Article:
After 10 months of dealings behind closed doors, the search for the next UNC-system president may be nearing its conclusion.
Following Wednesday's closed meeting by the president search committee, the full Board of Governors met for an emergency meeting Friday.
The meeting went into closed session within two minutes of beginning, in order to discuss the potential qualifications of a candidate to replace current President Tom Ross. Ross, who was forced to resign in January without explanation, will serve until Jan. 2016 or until his replacement has been named.
Legislators and education activists speculate the BOG's top choice is Margaret Spellings, former President George W. Bush's secretary of education, to head the system. Representatives from the left-leaning nonprofit organization, N.C. Policy Watch, reportedly spotted Spellings in the BOG meeting prior to the closed session before she was whisked away.
An emergency meeting can be declared at the discretion of BOG Chairperson, John Fennebresque, and waives the normal waiting period between announcing and convening a meeting.
Fennebresque, whose controversial handling of the presidential search has caused several people to call for his resignation, declined to answer questions after the meeting via UNC-system spokesperson Joni Worthington.
But with less than 48 hours’ notice, a number of people — including at least one BOG member — questioned the reasoning behind the emergency declaration.
N.C. Senate President Pro Tempore Phil Berger, R-Rockingham, and Republican House Speaker Tim Moore co-signed a letter sent to members of the General Assembly expressing their concerns over the emergency meeting late Wednesday afternoon.
Berger and Moore referenced the recently passed Senate Bill 670 that would require the full board to consider at least three final candidates.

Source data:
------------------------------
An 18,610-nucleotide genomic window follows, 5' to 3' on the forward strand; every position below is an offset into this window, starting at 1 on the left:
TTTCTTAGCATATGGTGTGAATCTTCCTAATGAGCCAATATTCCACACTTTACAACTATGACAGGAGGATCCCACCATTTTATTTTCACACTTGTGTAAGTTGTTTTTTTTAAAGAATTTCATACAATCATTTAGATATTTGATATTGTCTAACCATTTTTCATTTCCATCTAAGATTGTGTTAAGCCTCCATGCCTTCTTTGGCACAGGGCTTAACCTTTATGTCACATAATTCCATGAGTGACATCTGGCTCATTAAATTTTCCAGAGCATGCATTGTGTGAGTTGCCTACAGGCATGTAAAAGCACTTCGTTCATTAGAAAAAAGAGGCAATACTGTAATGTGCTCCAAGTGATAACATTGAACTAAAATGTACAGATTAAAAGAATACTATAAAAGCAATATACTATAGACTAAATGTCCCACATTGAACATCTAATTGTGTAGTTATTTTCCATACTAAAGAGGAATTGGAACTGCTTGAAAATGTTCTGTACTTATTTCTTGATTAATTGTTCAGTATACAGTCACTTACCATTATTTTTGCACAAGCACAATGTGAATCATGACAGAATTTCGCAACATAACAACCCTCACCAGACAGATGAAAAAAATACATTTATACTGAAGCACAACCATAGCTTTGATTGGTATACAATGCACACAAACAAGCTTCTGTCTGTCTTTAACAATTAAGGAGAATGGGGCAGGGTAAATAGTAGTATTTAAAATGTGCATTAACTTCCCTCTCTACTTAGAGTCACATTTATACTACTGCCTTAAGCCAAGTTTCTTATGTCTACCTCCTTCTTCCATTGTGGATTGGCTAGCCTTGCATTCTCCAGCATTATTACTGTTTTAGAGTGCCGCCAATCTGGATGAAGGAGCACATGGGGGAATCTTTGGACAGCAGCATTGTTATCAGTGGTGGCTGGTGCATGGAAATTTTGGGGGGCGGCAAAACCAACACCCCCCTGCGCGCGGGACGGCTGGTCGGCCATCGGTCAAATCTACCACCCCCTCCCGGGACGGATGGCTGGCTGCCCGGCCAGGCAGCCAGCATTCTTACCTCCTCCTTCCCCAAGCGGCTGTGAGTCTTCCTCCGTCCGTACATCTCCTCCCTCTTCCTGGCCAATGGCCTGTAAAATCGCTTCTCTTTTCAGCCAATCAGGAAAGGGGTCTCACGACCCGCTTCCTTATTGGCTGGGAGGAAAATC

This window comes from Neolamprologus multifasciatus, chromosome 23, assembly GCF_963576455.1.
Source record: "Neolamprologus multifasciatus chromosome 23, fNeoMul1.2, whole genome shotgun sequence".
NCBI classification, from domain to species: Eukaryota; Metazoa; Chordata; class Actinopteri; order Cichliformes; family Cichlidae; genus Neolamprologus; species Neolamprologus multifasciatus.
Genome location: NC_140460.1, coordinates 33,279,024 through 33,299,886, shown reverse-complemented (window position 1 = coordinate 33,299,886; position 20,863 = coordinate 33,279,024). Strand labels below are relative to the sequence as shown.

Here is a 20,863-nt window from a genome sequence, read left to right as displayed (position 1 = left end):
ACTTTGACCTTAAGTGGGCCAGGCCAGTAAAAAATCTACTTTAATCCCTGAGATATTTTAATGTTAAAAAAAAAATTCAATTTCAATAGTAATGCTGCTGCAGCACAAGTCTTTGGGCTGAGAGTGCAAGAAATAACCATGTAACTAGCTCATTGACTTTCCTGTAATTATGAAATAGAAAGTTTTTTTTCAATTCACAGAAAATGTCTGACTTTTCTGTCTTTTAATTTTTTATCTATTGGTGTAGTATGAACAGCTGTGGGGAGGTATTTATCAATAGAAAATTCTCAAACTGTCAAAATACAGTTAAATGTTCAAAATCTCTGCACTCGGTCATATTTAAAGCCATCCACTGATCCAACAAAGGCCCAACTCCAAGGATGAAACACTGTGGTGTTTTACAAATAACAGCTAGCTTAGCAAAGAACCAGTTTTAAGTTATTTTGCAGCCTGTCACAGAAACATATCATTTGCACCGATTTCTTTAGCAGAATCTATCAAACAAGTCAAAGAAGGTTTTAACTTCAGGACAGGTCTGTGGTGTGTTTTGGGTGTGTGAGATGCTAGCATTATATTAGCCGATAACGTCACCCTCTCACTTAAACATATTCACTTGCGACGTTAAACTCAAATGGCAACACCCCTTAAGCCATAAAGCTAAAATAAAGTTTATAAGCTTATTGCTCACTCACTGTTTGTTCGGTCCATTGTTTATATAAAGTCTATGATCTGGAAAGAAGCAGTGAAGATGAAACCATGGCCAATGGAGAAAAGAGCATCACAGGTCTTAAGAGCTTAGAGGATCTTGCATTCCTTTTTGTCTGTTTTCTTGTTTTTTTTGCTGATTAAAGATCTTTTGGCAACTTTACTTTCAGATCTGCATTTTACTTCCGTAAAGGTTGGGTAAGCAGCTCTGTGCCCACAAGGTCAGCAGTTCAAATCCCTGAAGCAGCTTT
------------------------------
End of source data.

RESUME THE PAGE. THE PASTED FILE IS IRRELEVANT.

While the bill has yet to be signed by Gov. Pat McCrory, the letter stated that calling an emergency meeting to discuss only one candidate could be seen as an attempt to circumvent the bill’s call for transparency.
“Our concern is not about any candidate for the presidency but rather the process by which at least a few members of the Board have utilized that (sic) appears to cut against the fundamental notions of transparency and procedural due process,” they wrote.
Board member Marty Kotis voiced similar concerns.
“I’m not sure why this is an emergency meeting,” he said. “The process here is part of the problem. We all need to pick the right candidate and to make sure we’ve gone through a proper process and make sure we’ve done our jobs.”
Kotis said the meeting’s announcement felt rushed, coming with little notice at a time when many board members, including himself, were out of town.
“We’ve taken 10 months already, what’s the rush now?” he said.
Kotis, who has been a critic of the search process, sent a formal objection to the board late Thursday night, stating the meeting could not be labeled an “emergency” without identifying a pressing issue that required immediate action or shortened notice.
“The Chairman has contrived this 'emergency' as a subterfuge to circumvent Senate Bill 670 which will become law on October 31, 2015, absent a gubernatorial veto,” he wrote.
Rep. Jon Hardister (R-Guilford) said the BOG should have gotten the GA's message when the transparency bill passed with near unanimous support in the legislature last month.
"To ignore this and move forward with only one candidate for discussion is wrong. It is a bad process. The students of the University system and our taxpayers deserve better than this."
Jenna Robinson, president of the conservative-leaning Pope Center for Higher Education, said it remains to be seen if the emergency meeting was an attempt to stack the odds in favor of one candidate, but this decision is the most important decision the BOG will make in the next five or six years.
"When people within the BOG complain about being in the dark, that's a pretty clear sign that it's not been open enough," Robinson said.
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